AI and Global Health in focus during departmental visit
When vice-chancellor Ole Petter Ottersen visited the Department of Public Health Sciences during his tour of Karolinska Institutet (KI), two issues took centre stage – artificial intelligence and global health. He also opened the way for changes to the incentives system in order to strengthen education.
During the autumn, KI’s management will join new vice-chancellor Ole Petter Ottersen in visiting every department, in order to meet staff and students within the organisation. The Department of Public Health Sciences presented a number of research projects, as well as their students in the Master’s Programme in Global Health.
PhD student Nora Döring presented her research project “Primary Prevention of Childhood Obesity”, an attempt to identify methods and treatments for preventing childhood obesity. Studies carried out in the project demonstrated that those methods tested had failed to make any significant impact, and now researchers must follow up on why. Ole Petter Ottersen took the opportunity to emphasis the importance of also presenting negative research results.
“In general, negative data receives too little attention and it requires a degree of tenacity to get this type of data published,” said Ole Petter Ottersen.
Nora Döring was pleased after the vice-chancellor’s visit.
"It feels very good that the vice-chancellor comes here and listens to us, and he makes us feel that the work we do in public health is important. It is also great that he has a clear picture of what to do, and is full of enthusiasm and energy, she says.
During the visit, Ole Petter Ottersen highlighted that KI is a university characterised by strong competition, and that the creation of a system of rewards for everyone working to strengthen, improve and contribute to teaching is one of the important issues that management needs to address.
"It is true, that the competition at KI is strong, but it is not necessarily a bad thing, but there also needs to be room for 'failed' research or rather null-results and time to explore the reasons behind it, if we are to make progress," Nora Döring says.
Global migration and the spread of TB
KI’s management also had the opportunity to look at postdoc Anna-Karin Danielsson’s research project on alcohol, tobacco and drugs. Knut Lönnroth, professor and senior physician, spoke about the effect of global migration on the spread of TB, and visiting professor Johan Lundin presented research on how artificial intelligence can simplify diagnosis and treatment globally.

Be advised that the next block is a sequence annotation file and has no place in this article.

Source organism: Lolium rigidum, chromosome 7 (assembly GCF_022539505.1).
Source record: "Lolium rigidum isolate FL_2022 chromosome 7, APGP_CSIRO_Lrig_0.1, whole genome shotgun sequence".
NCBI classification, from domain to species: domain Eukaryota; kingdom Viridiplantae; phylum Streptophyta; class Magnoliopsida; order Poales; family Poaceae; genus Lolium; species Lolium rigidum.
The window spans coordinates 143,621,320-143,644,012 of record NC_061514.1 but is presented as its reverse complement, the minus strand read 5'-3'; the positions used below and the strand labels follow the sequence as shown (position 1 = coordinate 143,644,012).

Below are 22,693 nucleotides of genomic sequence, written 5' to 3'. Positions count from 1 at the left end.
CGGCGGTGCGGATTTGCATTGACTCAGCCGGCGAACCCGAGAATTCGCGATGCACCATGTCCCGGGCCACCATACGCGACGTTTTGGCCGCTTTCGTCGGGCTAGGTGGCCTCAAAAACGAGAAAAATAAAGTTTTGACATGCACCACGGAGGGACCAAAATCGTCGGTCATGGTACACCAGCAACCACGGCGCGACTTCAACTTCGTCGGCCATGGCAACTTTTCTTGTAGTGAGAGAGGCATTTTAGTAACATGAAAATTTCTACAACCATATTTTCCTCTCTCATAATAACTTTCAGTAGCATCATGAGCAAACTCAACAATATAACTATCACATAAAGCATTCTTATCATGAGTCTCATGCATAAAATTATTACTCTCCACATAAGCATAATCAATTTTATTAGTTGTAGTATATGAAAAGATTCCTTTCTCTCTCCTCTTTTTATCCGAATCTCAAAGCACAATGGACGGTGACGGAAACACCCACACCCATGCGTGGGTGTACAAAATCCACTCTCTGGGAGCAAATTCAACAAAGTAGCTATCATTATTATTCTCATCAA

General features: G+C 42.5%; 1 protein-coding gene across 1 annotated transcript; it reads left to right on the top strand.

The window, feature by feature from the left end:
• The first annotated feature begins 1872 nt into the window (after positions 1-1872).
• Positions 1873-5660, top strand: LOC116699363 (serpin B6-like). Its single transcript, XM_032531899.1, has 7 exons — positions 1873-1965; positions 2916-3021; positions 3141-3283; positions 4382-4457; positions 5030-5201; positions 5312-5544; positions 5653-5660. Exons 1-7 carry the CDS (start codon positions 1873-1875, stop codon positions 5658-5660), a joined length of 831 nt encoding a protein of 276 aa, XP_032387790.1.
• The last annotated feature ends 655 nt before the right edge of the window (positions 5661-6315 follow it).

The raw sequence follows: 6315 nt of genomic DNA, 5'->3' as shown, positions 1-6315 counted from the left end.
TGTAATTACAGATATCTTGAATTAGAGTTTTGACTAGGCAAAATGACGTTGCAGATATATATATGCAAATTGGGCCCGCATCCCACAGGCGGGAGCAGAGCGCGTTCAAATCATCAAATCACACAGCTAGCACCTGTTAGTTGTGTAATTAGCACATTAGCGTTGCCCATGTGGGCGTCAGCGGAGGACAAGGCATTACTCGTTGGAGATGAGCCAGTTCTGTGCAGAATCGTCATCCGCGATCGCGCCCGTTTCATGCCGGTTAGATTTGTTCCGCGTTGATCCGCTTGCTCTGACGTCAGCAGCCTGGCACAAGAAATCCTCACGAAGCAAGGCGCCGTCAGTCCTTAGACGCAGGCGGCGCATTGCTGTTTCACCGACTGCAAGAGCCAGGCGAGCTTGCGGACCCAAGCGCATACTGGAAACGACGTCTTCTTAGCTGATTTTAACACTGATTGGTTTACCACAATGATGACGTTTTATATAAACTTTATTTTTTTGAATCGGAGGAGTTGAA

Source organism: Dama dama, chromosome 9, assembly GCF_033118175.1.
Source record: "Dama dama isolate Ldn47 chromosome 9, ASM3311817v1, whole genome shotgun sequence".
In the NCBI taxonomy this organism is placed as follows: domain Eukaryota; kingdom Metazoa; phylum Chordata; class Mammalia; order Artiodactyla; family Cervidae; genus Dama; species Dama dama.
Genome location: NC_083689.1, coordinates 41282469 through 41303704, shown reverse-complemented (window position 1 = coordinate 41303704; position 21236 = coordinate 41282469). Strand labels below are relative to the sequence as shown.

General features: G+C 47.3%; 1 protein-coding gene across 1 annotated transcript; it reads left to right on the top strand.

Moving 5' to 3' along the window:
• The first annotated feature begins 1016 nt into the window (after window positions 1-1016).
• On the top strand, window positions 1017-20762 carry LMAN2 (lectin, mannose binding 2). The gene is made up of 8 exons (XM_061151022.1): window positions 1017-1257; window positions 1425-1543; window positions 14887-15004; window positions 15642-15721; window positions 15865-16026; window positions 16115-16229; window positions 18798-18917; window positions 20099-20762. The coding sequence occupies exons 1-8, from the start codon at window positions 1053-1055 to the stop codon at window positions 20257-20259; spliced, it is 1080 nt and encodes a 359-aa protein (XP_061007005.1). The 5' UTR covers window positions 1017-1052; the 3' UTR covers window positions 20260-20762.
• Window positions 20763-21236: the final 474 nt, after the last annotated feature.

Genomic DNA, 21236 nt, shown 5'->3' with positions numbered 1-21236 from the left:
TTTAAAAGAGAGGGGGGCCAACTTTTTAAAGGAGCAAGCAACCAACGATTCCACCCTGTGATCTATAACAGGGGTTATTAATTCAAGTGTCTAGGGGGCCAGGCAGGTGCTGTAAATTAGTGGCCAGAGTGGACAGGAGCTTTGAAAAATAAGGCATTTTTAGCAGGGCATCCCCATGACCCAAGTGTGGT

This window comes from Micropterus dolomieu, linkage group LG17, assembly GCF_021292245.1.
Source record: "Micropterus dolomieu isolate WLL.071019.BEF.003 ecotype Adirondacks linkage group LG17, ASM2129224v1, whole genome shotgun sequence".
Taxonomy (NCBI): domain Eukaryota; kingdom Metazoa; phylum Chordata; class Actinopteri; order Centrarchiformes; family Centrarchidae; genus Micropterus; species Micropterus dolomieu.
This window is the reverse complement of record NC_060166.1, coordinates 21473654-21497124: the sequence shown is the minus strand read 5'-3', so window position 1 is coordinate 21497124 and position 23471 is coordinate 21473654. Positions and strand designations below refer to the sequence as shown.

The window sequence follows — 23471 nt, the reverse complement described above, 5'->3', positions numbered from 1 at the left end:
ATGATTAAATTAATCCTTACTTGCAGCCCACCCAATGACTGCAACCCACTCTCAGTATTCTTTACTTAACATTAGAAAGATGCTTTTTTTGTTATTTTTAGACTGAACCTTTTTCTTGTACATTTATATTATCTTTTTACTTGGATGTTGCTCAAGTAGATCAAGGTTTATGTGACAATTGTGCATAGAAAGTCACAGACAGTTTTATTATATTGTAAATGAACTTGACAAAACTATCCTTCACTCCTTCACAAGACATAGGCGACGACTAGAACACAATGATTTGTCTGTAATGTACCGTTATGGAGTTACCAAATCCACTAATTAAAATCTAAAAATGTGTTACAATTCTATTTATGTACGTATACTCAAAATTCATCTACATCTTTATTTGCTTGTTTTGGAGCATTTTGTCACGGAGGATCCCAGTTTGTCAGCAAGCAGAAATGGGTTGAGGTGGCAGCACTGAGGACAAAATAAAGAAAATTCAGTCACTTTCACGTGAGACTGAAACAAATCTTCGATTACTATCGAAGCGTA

Afterwards, the vice-chancellor reflected on the importance of ensuring access to data in healthcare and noted his appreciation of the department’s focus on the global perspective, especially bearing in mind KI’s strategic work aimed at 2030, in line with the timetable for the UN’s Sustainable Development Goals (SDGs).
Discussion of the UN’s 17 SDGs continued during the vice-chancellor’s meeting with students from across the world participating in the Master’s Programme in Global Health. Goal number three, specifically dealing with good health and wellbeing, naturally falls within the scope of KI’s own vision, although Ole Petter Ottersen pointed out that all of the goals are linked to global health. The goals of eradicating poverty and hunger, along with the goal of achieving a world in which all people have access to clean water and sanitation, are indivisible.
Student and doctor Prithviraj Thumaiah from Mauritius trained in Pretoria and currently works in the KwaZulu-Natal province of South Africa. He acknowledged the UN goals but offered a reminder of the realty of the situation.
“Most of us will work with the SDGs in the future, but it is difficult for systems to change. How will we deal with systems that counteract our work?”
Ole Petter Ottersen’s replied that it will demand collaboration and alliances in order to succeed, and unexpected ones at that.
“As academics, everything we do must be based on scientific fact but for many of you, a political reality awaits,” he said. “In order to succeed where there is opposition we must build alliances, for example with NGOs but also with industry and the private-sector. Many companies today realise that, in future, it will no longer only be the ‘bottom line’ in their financial statement that counts.”
Text: Andreas Andersson